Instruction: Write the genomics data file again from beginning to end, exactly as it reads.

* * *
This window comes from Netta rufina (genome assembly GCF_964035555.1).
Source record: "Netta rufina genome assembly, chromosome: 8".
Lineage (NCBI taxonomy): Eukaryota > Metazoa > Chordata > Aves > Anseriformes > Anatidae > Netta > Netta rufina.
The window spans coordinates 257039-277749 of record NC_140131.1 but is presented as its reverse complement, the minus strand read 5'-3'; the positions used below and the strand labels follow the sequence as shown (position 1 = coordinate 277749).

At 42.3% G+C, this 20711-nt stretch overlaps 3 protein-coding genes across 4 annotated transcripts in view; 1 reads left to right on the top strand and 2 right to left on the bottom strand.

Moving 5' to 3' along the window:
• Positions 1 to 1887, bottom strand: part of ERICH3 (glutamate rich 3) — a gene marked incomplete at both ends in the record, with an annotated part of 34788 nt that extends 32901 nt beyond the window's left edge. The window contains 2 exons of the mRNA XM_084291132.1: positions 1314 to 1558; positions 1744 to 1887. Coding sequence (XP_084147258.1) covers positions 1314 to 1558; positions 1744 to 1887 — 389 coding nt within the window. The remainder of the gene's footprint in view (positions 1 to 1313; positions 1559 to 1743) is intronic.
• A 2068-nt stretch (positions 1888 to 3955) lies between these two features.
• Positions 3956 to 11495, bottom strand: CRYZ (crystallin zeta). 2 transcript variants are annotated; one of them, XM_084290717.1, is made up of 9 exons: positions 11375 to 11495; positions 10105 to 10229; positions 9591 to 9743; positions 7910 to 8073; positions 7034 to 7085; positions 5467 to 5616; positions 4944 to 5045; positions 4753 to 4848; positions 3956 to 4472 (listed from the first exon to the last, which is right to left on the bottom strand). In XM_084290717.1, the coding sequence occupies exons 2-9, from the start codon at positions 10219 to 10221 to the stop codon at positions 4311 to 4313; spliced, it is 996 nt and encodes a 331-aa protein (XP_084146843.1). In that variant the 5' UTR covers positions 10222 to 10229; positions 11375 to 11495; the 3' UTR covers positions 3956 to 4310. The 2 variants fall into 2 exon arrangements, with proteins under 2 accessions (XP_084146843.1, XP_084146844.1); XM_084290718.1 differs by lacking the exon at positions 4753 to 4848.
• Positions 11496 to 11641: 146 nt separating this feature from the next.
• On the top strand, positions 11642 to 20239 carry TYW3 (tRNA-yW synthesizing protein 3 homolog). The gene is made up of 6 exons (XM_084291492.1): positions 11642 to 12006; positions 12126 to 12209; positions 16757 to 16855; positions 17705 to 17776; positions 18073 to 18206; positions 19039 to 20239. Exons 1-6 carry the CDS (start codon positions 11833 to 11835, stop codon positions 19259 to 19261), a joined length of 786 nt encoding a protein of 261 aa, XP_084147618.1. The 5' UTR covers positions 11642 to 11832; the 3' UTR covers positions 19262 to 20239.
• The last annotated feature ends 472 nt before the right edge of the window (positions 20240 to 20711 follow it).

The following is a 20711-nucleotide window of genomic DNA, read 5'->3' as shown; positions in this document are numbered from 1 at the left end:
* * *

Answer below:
This window comes from Netta rufina (genome assembly GCF_964035555.1).
Source record: "Netta rufina genome assembly, chromosome: 8".
Lineage (NCBI taxonomy): Eukaryota > Metazoa > Chordata > Aves > Anseriformes > Anatidae > Netta > Netta rufina.
The window spans coordinates 257039-277749 of record NC_140131.1 but is presented as its reverse complement, the minus strand read 5'-3'; the positions used below and the strand labels follow the sequence as shown (position 1 = coordinate 277749).

At 42.3% G+C, this 20711-nt stretch overlaps 3 protein-coding genes across 4 annotated transcripts in view; 1 reads left to right on the top strand and 2 right to left on the bottom strand.

Moving 5' to 3' along the window:
• Positions 1 to 1887, bottom strand: part of ERICH3 (glutamate rich 3) — a gene marked incomplete at both ends in the record, with an annotated part of 34788 nt that extends 32901 nt beyond the window's left edge. The window contains 2 exons of the mRNA XM_084291132.1: positions 1314 to 1558; positions 1744 to 1887. Coding sequence (XP_084147258.1) covers positions 1314 to 1558; positions 1744 to 1887 — 389 coding nt within the window. The remainder of the gene's footprint in view (positions 1 to 1313; positions 1559 to 1743) is intronic.
• A 2068-nt stretch (positions 1888 to 3955) lies between these two features.
• Positions 3956 to 11495, bottom strand: CRYZ (crystallin zeta). 2 transcript variants are annotated; one of them, XM_084290717.1, is made up of 9 exons: positions 11375 to 11495; positions 10105 to 10229; positions 9591 to 9743; positions 7910 to 8073; positions 7034 to 7085; positions 5467 to 5616; positions 4944 to 5045; positions 4753 to 4848; positions 3956 to 4472 (listed from the first exon to the last, which is right to left on the bottom strand). In XM_084290717.1, the coding sequence occupies exons 2-9, from the start codon at positions 10219 to 10221 to the stop codon at positions 4311 to 4313; spliced, it is 996 nt and encodes a 331-aa protein (XP_084146843.1). In that variant the 5' UTR covers positions 10222 to 10229; positions 11375 to 11495; the 3' UTR covers positions 3956 to 4310. The 2 variants fall into 2 exon arrangements, with proteins under 2 accessions (XP_084146843.1, XP_084146844.1); XM_084290718.1 differs by lacking the exon at positions 4753 to 4848.
• Positions 11496 to 11641: 146 nt separating this feature from the next.
• On the top strand, positions 11642 to 20239 carry TYW3 (tRNA-yW synthesizing protein 3 homolog). The gene is made up of 6 exons (XM_084291492.1): positions 11642 to 12006; positions 12126 to 12209; positions 16757 to 16855; positions 17705 to 17776; positions 18073 to 18206; positions 19039 to 20239. Exons 1-6 carry the CDS (start codon positions 11833 to 11835, stop codon positions 19259 to 19261), a joined length of 786 nt encoding a protein of 261 aa, XP_084147618.1. The 5' UTR covers positions 11642 to 11832; the 3' UTR covers positions 19262 to 20239.
• The last annotated feature ends 472 nt before the right edge of the window (positions 20240 to 20711 follow it).

The following is a 20711-nucleotide window of genomic DNA, read 5'->3' as shown; positions in this document are numbered from 1 at the left end: